four ways in which it uses this term. (i) The angels are the sons of God. The old story in Gen 6:2, says that the sons of God saw the daughters of men and were fatally attracted tothem. Job 1:6, tells of the day when the sons of God came to present themselves before the Lord. It was a regular title for the angels. (ii) The nation of Israel is the son of God. God called his son out of Egypt (Hosea 11:1). In Exo 4:22, God says of the nation, "Israel is my first-born son," (iii) The king of the nation is the son of God. In 2Sam 7:14, the  promise to the king is, "I will be his father, and he shall be my son." (iv) In the later books, which were written between the Testaments, the good man is the son of God. In Sirach 4:10, the promise to the man who is kind to the fatherless is, "So shalt thou be a son of the Most High, And he shall love thee more than thy mother doth." In all these cases the term son describes someone who is specially near and close to God.” 
He goeson to conclude:
“...When we meet this title in the simplicity of the gospel story we are not to think in terms of philosophy or theology or of the doctrine of the Trinity; we are tothink of it as expressing the fact that Jesus' relationship to God was so close that no other word could describe it...”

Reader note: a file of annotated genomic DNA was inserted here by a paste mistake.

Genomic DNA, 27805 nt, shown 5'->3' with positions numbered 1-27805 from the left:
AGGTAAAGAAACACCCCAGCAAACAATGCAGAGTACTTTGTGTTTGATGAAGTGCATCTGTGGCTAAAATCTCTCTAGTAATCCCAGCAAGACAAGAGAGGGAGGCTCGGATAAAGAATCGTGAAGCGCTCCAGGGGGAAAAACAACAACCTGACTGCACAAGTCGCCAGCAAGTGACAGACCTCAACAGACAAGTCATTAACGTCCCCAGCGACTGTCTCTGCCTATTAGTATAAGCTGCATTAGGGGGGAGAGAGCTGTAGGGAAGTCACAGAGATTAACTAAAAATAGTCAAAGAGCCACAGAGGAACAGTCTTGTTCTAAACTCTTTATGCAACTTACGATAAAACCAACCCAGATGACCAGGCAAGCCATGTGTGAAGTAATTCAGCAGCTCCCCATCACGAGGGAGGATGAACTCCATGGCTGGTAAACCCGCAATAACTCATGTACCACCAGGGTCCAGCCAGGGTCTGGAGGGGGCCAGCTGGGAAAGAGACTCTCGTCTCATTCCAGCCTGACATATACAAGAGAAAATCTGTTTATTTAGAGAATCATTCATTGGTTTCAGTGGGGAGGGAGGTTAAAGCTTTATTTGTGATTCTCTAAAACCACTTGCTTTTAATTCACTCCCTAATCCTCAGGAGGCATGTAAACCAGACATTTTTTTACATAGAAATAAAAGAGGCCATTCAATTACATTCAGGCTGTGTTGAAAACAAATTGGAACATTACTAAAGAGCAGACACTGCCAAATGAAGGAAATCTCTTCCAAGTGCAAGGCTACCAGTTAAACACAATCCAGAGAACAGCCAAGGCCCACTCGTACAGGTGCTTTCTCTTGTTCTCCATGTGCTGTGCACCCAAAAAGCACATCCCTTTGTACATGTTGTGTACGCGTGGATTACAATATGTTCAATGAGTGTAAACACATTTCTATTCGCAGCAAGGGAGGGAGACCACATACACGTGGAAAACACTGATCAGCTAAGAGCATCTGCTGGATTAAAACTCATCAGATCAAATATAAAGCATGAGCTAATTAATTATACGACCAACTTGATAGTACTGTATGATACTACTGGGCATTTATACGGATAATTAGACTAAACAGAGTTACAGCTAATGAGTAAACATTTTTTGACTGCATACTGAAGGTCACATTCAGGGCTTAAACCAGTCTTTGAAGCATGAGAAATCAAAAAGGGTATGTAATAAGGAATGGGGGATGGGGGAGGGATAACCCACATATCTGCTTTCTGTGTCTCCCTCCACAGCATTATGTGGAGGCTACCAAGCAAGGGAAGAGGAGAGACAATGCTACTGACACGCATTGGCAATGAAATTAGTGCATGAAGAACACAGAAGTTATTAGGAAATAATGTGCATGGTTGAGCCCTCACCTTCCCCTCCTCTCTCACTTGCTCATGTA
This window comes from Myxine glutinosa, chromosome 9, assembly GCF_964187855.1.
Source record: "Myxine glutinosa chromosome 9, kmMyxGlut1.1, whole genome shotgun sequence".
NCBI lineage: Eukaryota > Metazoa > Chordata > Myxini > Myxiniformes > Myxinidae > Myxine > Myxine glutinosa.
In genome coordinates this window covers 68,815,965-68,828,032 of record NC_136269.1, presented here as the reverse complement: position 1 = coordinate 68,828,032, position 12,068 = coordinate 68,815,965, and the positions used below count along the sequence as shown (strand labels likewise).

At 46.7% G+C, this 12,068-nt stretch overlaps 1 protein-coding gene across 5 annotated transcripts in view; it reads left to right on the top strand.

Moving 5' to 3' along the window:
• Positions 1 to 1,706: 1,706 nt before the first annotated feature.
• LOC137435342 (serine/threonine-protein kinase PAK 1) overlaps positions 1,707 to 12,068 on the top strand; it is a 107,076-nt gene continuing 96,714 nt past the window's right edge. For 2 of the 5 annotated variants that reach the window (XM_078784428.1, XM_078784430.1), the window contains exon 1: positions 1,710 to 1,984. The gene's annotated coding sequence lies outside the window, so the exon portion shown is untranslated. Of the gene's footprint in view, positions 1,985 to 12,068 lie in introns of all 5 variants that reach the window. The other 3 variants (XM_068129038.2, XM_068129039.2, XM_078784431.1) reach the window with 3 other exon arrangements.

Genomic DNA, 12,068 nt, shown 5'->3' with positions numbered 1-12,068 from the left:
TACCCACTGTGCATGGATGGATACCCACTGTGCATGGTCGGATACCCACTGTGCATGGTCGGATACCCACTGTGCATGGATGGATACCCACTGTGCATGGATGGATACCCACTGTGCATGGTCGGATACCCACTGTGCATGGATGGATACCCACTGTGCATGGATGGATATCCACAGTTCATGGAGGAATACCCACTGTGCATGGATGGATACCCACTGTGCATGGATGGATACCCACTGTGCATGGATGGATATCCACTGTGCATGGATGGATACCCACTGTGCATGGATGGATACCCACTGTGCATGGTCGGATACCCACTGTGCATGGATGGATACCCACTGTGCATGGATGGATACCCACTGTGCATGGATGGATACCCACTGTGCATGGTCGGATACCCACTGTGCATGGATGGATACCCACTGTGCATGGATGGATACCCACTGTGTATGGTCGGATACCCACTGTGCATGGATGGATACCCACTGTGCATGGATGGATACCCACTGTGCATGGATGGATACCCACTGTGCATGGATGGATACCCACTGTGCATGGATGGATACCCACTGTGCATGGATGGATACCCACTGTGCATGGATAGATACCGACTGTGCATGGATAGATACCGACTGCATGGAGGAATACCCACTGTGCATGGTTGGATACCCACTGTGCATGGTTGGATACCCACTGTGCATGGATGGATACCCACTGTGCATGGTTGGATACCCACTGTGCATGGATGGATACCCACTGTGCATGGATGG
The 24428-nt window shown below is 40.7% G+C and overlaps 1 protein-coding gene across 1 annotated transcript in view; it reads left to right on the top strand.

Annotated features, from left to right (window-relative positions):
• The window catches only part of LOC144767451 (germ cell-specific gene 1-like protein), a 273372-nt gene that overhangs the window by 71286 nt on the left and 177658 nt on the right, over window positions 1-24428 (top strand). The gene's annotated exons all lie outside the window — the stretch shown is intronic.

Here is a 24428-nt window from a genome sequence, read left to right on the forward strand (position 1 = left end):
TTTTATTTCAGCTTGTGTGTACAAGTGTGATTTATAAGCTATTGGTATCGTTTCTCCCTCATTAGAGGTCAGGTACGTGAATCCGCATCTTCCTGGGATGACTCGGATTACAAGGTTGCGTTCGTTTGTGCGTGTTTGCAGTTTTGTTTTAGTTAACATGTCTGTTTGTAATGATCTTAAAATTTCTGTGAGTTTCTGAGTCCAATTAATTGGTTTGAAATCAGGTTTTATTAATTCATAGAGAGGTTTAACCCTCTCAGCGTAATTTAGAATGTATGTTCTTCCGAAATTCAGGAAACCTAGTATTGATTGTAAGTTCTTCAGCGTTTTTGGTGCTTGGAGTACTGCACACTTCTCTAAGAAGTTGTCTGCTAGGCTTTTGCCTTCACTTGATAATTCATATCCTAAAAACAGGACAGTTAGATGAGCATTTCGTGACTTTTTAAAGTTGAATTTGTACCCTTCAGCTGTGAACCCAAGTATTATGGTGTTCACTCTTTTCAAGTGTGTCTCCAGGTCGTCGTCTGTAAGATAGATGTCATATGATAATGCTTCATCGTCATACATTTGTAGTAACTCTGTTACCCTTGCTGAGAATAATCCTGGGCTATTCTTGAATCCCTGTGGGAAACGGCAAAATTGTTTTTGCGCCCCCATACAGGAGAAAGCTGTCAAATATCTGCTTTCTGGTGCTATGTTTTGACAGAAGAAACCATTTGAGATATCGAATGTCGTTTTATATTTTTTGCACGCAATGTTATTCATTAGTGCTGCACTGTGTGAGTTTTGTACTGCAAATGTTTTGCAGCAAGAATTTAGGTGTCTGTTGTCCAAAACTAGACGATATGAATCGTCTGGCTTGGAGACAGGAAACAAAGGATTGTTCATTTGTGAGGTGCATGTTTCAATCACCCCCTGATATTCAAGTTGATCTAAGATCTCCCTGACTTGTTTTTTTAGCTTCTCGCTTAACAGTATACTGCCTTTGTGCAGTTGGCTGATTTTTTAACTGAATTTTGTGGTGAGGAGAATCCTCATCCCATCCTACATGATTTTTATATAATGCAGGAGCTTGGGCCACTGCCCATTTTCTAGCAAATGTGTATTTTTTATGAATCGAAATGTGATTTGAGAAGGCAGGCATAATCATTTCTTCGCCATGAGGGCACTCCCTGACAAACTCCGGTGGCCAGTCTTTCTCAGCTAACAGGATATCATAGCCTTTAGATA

Daily Study Bible 
(Mark 3:7-12)] It becomes evidentbased on forgone explanation when Jesus either relates to himself or isaddressed as ‘Son of God’, it purely portrays a metaphoric meaning, andaims to describe Jesus’ intimacy with God. Though every pious individualcan be termed ‘son of God’ [Romans 8:14], Jesus can positively be said tocarry special un-parallel amity only someone as unique and holy as Jesuscould enjoy. The Holy Bible has it:
“Thou art my beloved Son; with theeI am well pleased”
[Mark 1:11], an expression of exceptional love andimmense compassion enjoyed by the most holy ones of God alone. TheQur’an relates:
Behold! the angels said: “O Mary! God giveth thee gladtidings of a word from Him: his name shall be Christ Jesus, the son of Mary, held in honor in this world and the Coming Kingdom in (thecompany of) those most nearest to God
 
[Al-Qur’an, 3:45]. Jesus didn’tspeak of sonship as something particularly his, albeit he deserved the titlemore than anyone else. He spoke of the righteous as ‘sons of God’ and of God as ‘our father in heaven’:
“...I am ascending to my Father and yourFather, to my God and your God”
[John 20:17] he said, but only as ananalogy: for a literal connotation goes against common Semitic usage andcauses harm to simplicity in which the phrase is used in the Old and New  Testaments. Jesus’ favorite title, incidently, he’d refer himself with was ‘Sonof Man’ denoting ‘one born of reddish (dust)’ or in other words ‘Son of  Adam’ emphasizing humanness as opposed to Divinity or hypostatic unity